When it comes to recruiting rankings, who’s No. 1 is in the eye of the beholder.
There are four primary recruiting services you can go to online. ESPN, Rivals, 247Sports and Scout. Each of them has their own No. 1 prospect. It’s not because of some thirst to be off the beaten path as much as it’s about each website having their own methodologies about evaluating prospects and different weights on different attributes.
That’s not to say there isn’t a one-stop shop though, and it’s why the 247Sports Composite is SB Nation’s go-to because it’s a cross section of the major services that doesn’t rely solely on one service over the other. In their own words, here’s how it works.
The 247Sports Composite is a proprietary algorithm that compiles rankings and ratings listed in the public domain by the major media recruiting services, creating the industry's most comprehensive and unbiased prospect and team rankings.
Because of the differences in player rankings, it also becomes a thing with team rankings too. Remember the last time Alabama didn’t have the No. 1 class in the nation? Going by the Composite, that was 2010, but in 2015 Rivals.com as well as Scout.com gave the title to USC on Signing Day.
The Composite even tells you the differences between composite rankings and what the services’ internal numbers say about a team (in the gray box).
So let’s take a look at who is the No. 1 player on each website.
Composite No. 1: Jaelan Phillips, Weakside DE, UCLA.
Someone has to block this young man in college and that just really isn’t fair. Phillips is No. 6 or better in everyone on each one of the four recruiting sites, and that consensus about the fact that he’s in the upper crust of the already elite 5-star tier of athletes is the point of a Composite No. 1 ranking.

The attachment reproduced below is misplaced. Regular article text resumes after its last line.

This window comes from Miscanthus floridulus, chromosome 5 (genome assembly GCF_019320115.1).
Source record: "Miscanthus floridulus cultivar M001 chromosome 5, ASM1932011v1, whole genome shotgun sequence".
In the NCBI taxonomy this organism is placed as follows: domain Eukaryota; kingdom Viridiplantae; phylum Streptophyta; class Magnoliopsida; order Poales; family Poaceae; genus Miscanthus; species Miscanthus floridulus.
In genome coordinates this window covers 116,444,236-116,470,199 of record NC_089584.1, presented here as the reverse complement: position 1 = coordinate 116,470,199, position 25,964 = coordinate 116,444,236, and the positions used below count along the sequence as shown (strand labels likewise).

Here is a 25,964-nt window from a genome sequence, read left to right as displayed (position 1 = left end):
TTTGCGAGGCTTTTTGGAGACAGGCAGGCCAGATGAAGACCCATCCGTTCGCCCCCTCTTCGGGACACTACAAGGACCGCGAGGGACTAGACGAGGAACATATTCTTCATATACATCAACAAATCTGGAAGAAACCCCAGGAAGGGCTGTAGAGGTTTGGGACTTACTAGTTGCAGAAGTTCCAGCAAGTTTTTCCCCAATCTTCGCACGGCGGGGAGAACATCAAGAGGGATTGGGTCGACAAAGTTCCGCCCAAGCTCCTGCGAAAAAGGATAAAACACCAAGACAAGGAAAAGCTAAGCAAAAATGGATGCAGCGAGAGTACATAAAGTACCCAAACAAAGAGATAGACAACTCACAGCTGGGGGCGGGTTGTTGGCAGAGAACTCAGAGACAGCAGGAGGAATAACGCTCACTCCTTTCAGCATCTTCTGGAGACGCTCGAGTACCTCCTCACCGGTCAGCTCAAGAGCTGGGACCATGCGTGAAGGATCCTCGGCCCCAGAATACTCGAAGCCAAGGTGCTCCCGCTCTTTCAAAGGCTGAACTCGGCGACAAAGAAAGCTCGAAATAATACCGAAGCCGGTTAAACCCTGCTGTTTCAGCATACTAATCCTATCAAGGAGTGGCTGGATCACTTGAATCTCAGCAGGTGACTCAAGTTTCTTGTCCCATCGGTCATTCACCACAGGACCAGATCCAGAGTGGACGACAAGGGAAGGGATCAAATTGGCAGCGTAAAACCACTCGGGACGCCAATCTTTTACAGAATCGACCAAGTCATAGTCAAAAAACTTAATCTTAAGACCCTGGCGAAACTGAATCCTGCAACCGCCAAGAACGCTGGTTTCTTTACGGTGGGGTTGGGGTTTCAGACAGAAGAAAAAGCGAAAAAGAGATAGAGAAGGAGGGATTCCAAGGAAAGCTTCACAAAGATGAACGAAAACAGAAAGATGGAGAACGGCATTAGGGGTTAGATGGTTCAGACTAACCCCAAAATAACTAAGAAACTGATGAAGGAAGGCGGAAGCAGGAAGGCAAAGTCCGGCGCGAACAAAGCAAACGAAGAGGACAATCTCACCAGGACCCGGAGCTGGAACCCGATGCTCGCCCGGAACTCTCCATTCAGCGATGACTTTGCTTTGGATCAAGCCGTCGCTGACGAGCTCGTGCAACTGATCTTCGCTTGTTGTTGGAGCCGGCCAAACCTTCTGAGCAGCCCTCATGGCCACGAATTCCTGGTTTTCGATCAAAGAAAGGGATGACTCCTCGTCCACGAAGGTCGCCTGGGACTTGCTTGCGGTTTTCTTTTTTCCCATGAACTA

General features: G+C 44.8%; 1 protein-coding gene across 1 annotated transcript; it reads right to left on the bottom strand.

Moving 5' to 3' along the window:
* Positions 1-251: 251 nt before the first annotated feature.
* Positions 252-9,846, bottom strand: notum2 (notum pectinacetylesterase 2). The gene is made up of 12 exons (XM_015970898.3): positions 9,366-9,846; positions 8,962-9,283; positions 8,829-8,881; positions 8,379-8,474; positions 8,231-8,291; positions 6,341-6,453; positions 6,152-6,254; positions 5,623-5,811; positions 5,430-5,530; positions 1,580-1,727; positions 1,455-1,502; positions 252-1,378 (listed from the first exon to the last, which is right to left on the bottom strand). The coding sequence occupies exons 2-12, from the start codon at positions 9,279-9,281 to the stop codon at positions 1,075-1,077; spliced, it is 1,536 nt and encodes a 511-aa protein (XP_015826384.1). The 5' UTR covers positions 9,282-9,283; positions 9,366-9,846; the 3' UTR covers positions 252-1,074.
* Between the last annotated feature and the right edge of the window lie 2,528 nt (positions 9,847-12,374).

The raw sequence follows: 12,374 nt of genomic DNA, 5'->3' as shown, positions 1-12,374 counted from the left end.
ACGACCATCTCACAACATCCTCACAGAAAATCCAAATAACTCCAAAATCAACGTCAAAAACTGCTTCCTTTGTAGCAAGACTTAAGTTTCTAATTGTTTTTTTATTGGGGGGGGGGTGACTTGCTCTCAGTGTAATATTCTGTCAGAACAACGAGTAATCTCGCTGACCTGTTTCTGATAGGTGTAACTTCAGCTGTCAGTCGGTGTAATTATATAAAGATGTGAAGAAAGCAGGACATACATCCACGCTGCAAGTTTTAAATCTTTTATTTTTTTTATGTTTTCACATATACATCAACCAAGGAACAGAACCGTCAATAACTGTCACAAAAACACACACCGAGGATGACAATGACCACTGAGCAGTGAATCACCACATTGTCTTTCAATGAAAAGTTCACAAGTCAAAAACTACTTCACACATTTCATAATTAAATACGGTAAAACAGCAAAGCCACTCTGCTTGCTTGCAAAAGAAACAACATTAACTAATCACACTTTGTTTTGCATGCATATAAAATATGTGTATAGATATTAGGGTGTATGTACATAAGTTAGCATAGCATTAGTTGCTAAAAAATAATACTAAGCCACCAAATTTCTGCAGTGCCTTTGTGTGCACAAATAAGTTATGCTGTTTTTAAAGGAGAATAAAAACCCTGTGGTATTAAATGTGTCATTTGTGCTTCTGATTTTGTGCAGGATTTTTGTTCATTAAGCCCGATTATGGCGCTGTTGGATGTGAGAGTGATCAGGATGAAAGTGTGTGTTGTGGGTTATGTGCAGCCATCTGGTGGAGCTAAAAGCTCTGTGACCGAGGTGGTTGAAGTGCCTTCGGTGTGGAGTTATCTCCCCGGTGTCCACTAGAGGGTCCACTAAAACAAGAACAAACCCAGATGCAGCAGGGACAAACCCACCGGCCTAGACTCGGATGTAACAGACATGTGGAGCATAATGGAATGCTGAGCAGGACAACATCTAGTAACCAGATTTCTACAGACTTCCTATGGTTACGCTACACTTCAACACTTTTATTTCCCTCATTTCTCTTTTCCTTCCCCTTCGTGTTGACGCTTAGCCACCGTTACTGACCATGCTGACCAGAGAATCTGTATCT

Phillips is athletic enough to return punts, which he did for his high school team. He’s 6’5 253 pounds.
Phillips is a standup roving predator that fits in that hybrid DE/LB mold. He does not simply pursue those in the backfield as much as he seeks, hunts and destroys. He excels with straight line quickness as an edge rusher, while also showing the range to cover the flats.
247Sports’ No. 1: Walker Little, OT, Stanford.
Again, don’t be confused, this is the No.1 player from 247’s in-house rankings. The website boasts more than “50 full-time recruiting reporters and evaluators” to make this happen.
Little has the most variance of any of the four services’ No. 1 prospects. He’s ranked No. 48 in ESPN’s rankings, but he’s in the top 10 in all the other three rankings.
There’s a suction-esque quality to the way Little blocks. Defenders just kinda end up with his hands on them, and by God, they go wherever he wants them to once he vacuums you in. He’s a massive 6’7 with a 315-pound frame. He is very strong against the run. Luckily he’s going to Stanford where mauling defenses is the name of the game.
ESPN’s No. 1: Trey Smith, OT, Tennessee.
A prospect with elite feet and elite initial pop. He “builds his house”, as they say, efficiently when he gets to his spot in pass blocking. When he delivers the strike on a defender, you can feel it coming through the screen. Smith can, and probably will, anchor the Vols’ offense once he puts on just a touch more weight. But he plays well and is able to maintain good leverage with his height and length.
Scout/Rivals No. 1: Najee Harris, RB, Alabama.
Imagine that, Alabama scooping up an elite running back. What are the odds? He’s No. 1 in two services, No. 11 in ESPN’s and No. 3 for 247Sports. He lands at No. 3 in the Composite when the numbers balance out.
As a player, Harris has the “one cut and go” mentality with a sudden violent change of direction. And he gets there real quick out of the cut. He’s also an absolute load at 6’2 224 pounds too. For comparison, that’s the same height and only four pounds less than Bo Scarbrough’s listed at. You want to tackle either of those dudes? I didn’t think so. It also stands to reason that Harris will gain good weight via muscle in Alabama’s strength program.